It might seem like your friend is pulling away if they’re never home, but give them the benefit of the doubt. Try focusing on the quality of the interactions you have together instead of how often you hang out. If you guys are getting along fine besides not seeing each other as often as you used to, there’s probably no reason to worry about the relationship.
Getting busy is totally normal, and it’s also normal to be the one who’s less busy. Neither is necessarily better or worse. Chances are, if your friend seems to have pulled a disappearing act, they probably miss you too.
If you’re in this situation, avoid pressuring or guilting your roommate into hanging out. Try to be respectful of their schedule, and if you really want to hang out with them, give them plenty of low-pressure opportunities to spend time with you. Don’t take it personally if they can’t — giving your roommate space and support when they’re busy will only make them think more positively about their relationship with you.
One great way to make sure you’re making time for your friendship is planning the times you hang out. It’s easy to fall into a pattern of assuming that since you live with your roommate, you don’t need to plan to hang out with them like you would with another friend. Instead of taking this approach, pretend you don’t live with your roommate when scheduling get-togethers. This makes it easier to be intentional about the time you spend together.
Curb Your Jealousy
College friendships after graduation can be a strange beast, especially if you’re in the same field.
It can be a true test of character to watch the friend you helped with essays find a better job than you right after graduation. This gets amplified when you’re living with that same friend.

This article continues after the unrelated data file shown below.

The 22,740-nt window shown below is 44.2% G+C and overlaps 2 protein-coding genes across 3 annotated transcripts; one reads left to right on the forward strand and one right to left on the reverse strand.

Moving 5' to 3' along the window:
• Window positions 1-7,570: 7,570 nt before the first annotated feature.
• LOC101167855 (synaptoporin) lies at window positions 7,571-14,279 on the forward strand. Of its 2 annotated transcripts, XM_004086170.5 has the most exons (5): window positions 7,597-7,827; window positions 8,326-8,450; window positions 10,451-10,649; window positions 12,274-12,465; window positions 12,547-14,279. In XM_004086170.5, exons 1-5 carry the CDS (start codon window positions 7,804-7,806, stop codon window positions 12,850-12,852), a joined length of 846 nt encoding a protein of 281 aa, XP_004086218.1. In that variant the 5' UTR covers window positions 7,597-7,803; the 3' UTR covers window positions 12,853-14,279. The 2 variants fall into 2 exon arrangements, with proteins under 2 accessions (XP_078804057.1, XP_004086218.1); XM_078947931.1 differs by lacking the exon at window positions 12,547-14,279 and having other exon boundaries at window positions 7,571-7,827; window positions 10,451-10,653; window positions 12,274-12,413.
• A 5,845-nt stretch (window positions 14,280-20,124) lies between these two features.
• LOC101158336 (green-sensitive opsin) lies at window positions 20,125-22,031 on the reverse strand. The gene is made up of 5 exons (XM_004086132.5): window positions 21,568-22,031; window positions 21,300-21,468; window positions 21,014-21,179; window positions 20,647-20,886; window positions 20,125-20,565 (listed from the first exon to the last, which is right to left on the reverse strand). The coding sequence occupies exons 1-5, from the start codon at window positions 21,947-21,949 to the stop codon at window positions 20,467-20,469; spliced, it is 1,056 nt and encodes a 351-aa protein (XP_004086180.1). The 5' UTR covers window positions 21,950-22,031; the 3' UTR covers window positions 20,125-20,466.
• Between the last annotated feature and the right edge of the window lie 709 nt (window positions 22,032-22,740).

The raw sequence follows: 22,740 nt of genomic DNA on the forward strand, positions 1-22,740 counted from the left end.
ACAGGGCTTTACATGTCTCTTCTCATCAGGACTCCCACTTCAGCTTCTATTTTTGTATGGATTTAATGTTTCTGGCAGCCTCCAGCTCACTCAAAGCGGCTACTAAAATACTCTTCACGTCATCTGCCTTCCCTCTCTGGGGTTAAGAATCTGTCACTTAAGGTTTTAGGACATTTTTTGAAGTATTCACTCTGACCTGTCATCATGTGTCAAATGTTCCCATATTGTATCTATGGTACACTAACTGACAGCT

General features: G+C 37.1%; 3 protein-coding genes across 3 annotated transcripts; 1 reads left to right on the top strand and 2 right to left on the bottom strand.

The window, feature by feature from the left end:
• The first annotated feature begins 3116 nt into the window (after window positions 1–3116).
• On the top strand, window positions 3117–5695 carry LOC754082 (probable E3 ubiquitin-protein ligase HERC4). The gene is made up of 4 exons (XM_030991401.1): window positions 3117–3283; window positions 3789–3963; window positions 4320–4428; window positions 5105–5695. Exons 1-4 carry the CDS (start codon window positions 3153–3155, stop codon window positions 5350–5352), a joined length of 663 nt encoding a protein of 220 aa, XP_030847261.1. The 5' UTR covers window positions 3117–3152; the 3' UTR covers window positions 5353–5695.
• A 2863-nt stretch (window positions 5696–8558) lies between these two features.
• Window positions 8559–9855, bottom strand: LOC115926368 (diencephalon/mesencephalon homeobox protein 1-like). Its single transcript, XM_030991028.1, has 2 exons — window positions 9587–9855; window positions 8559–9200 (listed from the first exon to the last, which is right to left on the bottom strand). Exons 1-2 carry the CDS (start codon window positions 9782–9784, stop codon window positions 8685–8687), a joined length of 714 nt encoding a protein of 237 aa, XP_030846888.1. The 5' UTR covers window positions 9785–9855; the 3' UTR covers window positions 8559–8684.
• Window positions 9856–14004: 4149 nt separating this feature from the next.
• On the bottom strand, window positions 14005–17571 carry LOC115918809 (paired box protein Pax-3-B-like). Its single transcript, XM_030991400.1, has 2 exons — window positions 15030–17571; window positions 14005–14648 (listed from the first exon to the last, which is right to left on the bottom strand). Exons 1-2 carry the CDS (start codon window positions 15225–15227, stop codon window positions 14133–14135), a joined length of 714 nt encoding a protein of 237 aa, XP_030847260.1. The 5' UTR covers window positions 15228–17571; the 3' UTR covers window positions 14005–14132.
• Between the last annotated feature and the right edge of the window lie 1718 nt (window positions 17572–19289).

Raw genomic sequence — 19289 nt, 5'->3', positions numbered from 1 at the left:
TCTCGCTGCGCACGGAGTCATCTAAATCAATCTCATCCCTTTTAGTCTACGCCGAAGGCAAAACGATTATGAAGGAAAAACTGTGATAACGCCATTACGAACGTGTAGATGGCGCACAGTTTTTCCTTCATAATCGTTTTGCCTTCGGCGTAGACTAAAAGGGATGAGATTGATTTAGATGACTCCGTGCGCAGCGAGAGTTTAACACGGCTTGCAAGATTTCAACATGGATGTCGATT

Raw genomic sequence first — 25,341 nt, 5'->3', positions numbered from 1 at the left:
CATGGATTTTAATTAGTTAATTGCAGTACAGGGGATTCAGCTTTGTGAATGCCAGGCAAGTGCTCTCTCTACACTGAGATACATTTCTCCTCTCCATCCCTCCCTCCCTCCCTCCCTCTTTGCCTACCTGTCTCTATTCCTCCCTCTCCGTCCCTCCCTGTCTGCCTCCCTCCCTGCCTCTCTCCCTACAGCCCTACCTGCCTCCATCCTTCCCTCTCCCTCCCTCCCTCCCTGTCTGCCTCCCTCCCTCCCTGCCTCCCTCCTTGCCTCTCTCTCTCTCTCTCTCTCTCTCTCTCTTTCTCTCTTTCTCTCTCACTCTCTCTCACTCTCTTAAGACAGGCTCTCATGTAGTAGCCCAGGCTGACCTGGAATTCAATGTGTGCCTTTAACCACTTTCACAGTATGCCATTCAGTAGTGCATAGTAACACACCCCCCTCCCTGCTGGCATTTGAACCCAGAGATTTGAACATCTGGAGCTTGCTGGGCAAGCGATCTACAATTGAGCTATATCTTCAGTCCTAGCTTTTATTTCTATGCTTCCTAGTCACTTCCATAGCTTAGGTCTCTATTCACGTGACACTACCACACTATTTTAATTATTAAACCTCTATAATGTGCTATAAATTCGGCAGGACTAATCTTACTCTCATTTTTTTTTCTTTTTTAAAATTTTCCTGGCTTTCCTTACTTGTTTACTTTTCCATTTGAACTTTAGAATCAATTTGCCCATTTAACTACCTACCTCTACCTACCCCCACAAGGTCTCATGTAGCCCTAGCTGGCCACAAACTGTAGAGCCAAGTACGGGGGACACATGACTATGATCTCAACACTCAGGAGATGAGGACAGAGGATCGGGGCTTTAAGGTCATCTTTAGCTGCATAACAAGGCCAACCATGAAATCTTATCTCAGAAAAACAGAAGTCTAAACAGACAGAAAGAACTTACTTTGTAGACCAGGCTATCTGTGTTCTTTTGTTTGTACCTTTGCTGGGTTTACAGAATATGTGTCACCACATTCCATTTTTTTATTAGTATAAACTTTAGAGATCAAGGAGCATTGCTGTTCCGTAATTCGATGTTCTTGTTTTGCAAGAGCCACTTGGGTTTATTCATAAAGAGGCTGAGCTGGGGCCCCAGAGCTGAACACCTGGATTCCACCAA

The best thing to do in this circumstance is to talk to your roommate about the situation. Don’t guilt them about their success. Focus on yourself. If you feel bad for turning them down when they invite you on a buddy-date, tell them you’d love to spend time with them, but that you’re not in a place financially where you can afford to go on expensive outings.
It’s nice to have someone to go to when you need to get things off your chest. Having these conversations with your roommate will likely bring you closer and will do a lot to address the elephant in the room. Your roommate is likely also very aware of the situation, and any awkwardness that’s being caused by it. While you might be faking it till you make it around others, your roommate knows your financial situation more intimately than most, so it’s likely no surprise to them if you’re having money troubles anyway.
If you’re the roommate with the better job, try to be sensitive to your housemate’s situation. Offer affordable suggestions when you’re planning out things to do with them. They will appreciate it, and the two of you will get to spend some valuable time together.
Appreciate the Relationship
It might not come as a big surprise that if maintaining college friendships is hard after graduation, making friends after college is even harder. After all, if we don’t have time for the friends we already have, where will we find time for new ones?
Your roommate can play a lot of roles in your life — friend, confidant, or family. They might even be the person who you write down as your emergency contact when you’re filling out that onboarding paperwork at your first “real job.”
Being an adult is hard. The post-graduation waters can be rough, and it’s great to have someone right there with you who’s experiencing many of the same changes. No one can do it all alone, even the most capable of us. If you made it through college with your roommate, you likely have bonded over the good and bad times and are stronger for it.
And while it’s important to embrace the relationships you have, it’s also important to recognize the opportunities that living with a roommate opens up. You might just become great friends with those coworkers that your friend was out to a fancy dinner with on Friday night, too — people you likely never would have met had your roommate not introduced you.
Roommates, even the ones who start as strangers, help widen our social circles and push us to experience new things. Having roommates also teaches us respect for others, adaptability, and can help build good habits.